Hoard review | Luna Carmoon’s feature debut is uncompromising and gross in equal measure

Hoard review
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Saura Lightfoot Leon stars in Luna Carmoon’s impressive debut film as the daughter of a hoarder. Here’s our Hoard review. 

On the set of her debut feature Luna Carmoon sprayed a scent, appropriately titled Secretions Magnifique, that was designed to emulate the smells of sperm, blood, sweat, tears to immerse her actors more in the mood of the film. That might sound gross, but that’s kind of the point. Hoard is unapologetically disgusting, but a deeply empathetic film about sexuality, loneliness and grief. 

Hoard opens with a mother-daughter duo, Cynthia (Hayley Squires) and Maria (Lily-Beau Leach) digging through bins to find treasures that they take back to their overflowing flat. Cynthia is hoarder, emotionally attached to every single piece of clutter in her house. She nearly breaks down when she thinks Maria didn’t bring back the peels of her orange and tinfoil back from school. Maria’s childhood is messy (literally), but also filled with love and joy as she and Cynthia share a close bond, sleeping on the floor or watching TV. 

Years later, Maria, now played by Saura Lightfoot Leon, has been placed in foster care. Her foster mother is a kind lady, not the usual type that you see in these films. Maria is about to leave school, finding herself at a crossroads. As her foster mother’s old foster kid Michael (Joseph Quinn) comes to stay for a few weeks, Maria’s already chaotic state of mind is hurled into the stratosphere. 

Hoard joseph quinn
Credit: Vertigo Releasing

Carmoon shoots Cynthia’s home with a mixture of disdain and understanding. Yes, it’s a health hazard with too much stuff, but it’s also like a little nest where Cynthia and Maria exist, away from the judging eyes of those who just don’t get it. Carmoon’s directing throughout is defined by empathy and a willingness to explore the uncomfortable things others won’t touch with a 10 foot pole.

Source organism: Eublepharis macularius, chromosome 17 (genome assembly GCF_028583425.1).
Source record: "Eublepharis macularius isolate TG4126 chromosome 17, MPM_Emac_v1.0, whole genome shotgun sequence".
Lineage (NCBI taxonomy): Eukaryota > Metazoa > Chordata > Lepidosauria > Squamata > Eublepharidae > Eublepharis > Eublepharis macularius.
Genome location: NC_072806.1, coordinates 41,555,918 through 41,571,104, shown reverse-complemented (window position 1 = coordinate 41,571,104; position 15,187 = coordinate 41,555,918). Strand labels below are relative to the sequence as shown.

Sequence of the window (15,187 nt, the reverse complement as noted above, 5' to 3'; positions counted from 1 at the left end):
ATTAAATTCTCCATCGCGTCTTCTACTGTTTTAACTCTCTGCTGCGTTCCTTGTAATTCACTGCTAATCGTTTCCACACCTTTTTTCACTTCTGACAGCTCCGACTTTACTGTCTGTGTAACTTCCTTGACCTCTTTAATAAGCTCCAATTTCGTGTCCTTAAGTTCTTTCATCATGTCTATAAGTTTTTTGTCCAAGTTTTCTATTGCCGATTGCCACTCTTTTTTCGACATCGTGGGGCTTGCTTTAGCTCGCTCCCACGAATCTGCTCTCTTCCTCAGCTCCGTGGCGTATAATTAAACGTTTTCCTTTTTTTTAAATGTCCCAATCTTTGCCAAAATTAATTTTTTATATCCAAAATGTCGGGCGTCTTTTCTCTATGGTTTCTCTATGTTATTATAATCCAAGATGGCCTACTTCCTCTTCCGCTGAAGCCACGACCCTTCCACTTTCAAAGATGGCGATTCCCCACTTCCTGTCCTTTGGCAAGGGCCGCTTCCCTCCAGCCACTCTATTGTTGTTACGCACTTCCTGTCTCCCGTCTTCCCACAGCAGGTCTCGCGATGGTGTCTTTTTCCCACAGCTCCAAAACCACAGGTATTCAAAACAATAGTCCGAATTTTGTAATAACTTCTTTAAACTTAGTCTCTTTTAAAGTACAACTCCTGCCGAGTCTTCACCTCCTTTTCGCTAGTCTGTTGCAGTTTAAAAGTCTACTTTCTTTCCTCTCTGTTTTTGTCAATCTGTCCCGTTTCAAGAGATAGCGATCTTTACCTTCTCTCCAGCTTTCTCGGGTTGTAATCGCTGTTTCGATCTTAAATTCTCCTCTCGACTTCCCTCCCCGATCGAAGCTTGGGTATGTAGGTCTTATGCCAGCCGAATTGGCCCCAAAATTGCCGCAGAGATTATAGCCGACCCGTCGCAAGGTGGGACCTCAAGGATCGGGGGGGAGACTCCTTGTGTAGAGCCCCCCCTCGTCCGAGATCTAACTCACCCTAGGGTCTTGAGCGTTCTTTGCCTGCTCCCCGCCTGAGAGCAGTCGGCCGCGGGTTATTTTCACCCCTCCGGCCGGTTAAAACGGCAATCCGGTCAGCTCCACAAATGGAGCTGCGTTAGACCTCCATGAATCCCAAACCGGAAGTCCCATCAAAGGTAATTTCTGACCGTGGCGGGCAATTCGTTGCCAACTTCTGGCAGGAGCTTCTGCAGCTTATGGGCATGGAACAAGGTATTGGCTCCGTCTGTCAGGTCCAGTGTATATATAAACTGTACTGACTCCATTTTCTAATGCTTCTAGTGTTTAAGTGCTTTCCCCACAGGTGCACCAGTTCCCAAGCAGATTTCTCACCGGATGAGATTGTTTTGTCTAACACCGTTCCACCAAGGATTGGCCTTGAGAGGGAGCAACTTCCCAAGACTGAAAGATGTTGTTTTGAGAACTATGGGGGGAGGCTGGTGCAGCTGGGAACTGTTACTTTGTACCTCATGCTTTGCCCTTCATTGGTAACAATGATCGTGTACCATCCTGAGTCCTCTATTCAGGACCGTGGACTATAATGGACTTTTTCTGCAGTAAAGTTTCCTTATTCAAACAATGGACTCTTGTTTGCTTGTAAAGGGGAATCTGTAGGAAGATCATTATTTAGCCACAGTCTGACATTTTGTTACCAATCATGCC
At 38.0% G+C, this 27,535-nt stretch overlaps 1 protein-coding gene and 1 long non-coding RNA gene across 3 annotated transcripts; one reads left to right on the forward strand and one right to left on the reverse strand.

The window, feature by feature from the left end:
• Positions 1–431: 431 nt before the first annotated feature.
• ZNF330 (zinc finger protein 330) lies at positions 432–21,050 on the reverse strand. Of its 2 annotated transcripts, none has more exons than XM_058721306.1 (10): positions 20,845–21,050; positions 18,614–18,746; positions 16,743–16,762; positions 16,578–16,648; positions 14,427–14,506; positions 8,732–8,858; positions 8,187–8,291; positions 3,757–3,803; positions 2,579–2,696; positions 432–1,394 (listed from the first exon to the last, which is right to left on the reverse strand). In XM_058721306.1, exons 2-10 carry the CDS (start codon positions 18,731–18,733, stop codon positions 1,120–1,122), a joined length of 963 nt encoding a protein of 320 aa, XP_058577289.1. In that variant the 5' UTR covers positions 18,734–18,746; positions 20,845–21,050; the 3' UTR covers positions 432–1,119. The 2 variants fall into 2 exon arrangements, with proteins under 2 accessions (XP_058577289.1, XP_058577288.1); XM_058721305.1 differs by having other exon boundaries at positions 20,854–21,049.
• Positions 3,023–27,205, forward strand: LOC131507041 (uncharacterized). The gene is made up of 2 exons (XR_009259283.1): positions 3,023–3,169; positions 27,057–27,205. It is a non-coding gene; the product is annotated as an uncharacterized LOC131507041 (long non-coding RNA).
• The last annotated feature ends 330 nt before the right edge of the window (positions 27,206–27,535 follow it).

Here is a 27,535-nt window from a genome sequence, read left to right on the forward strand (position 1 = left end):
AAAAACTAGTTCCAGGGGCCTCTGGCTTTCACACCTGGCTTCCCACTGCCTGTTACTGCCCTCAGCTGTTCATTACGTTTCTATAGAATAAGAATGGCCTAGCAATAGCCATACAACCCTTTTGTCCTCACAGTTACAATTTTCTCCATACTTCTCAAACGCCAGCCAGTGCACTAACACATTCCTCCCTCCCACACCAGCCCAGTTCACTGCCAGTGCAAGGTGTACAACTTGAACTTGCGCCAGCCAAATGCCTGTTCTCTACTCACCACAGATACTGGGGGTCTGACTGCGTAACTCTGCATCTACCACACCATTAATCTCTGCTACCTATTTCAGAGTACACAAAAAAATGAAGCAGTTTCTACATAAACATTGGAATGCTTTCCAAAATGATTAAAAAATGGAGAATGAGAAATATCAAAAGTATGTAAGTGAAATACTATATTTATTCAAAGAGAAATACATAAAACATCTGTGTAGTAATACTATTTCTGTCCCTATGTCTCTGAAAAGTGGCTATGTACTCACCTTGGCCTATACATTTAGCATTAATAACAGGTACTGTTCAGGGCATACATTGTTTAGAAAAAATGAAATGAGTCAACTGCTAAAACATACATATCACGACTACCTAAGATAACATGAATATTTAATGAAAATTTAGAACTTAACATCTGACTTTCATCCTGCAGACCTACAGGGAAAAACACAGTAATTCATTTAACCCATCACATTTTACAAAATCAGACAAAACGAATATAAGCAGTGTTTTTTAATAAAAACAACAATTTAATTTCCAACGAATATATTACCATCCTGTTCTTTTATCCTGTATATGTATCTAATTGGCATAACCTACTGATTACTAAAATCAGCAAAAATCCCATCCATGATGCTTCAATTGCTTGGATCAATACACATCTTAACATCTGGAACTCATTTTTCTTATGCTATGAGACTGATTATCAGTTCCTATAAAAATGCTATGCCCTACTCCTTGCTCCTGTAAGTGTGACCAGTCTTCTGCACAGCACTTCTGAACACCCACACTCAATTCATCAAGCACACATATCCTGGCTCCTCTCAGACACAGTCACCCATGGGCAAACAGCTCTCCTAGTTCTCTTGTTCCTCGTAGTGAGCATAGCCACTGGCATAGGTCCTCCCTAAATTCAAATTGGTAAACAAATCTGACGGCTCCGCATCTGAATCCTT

The film begins with Maria’s low voice telling us, “I murdered my mother, you see”, the meaning of the words not quite clear to us yet. “I feel dizzy now. You will too, I promise,” she continues with that guttural voice. There’s something primal in it and Hoard is a feral movie in many ways. There’s a lot here to put you off not just your dinner, but the film itself. 

But there’s also such overpowering sweetness. Cynthia presents Maria with a huge jar of colourful chalk and calls it their “neverending catalogue of love”. The fact that it comes after Maria confesses to being ashamed of how she and Cynthia live makes it so much more emotional. If anything, Hoard is an overwhelming concoction of emotions but Carmoon’s real achievement is how physical and tangible her film feels. 

We can’t actually smell Secretions Magnifique, but we can sure feel it. There’s a lot of piss, blood, spit and all kinds of bodily fluids in Hoard and the relationship between Maria and Michael is fascinating, if deeply inappropriate. Quinn brings a wonderful humanity to Michael, who seems to understand Maria like no one else can. They’re kindred spirits, but Michael also challenges Maria, allowing her to embrace a side of herself that she has always deemed to be too gross, too wild or too much. 

It doesn’t always come together quite as smoothly as it should. Hoard shows Carmoon’s impressive vision, even if the execution falters at times. There’s a threat here that Carmoon pushes the film’s narrative a little too far, making it weird for weirdness sake. At over two hours, Hoard is also far longer than it needs to be and the narrative is a little unfocused when it delves into Michael’s personal life. 

Regardless, this is a stirring debut from Carmoon, announcing her as a bold new voice in British cinema. If Hoard is the starting point for the director, it’ll be exciting to see where she goes next. 

Hoard is in UK cinemas now. 

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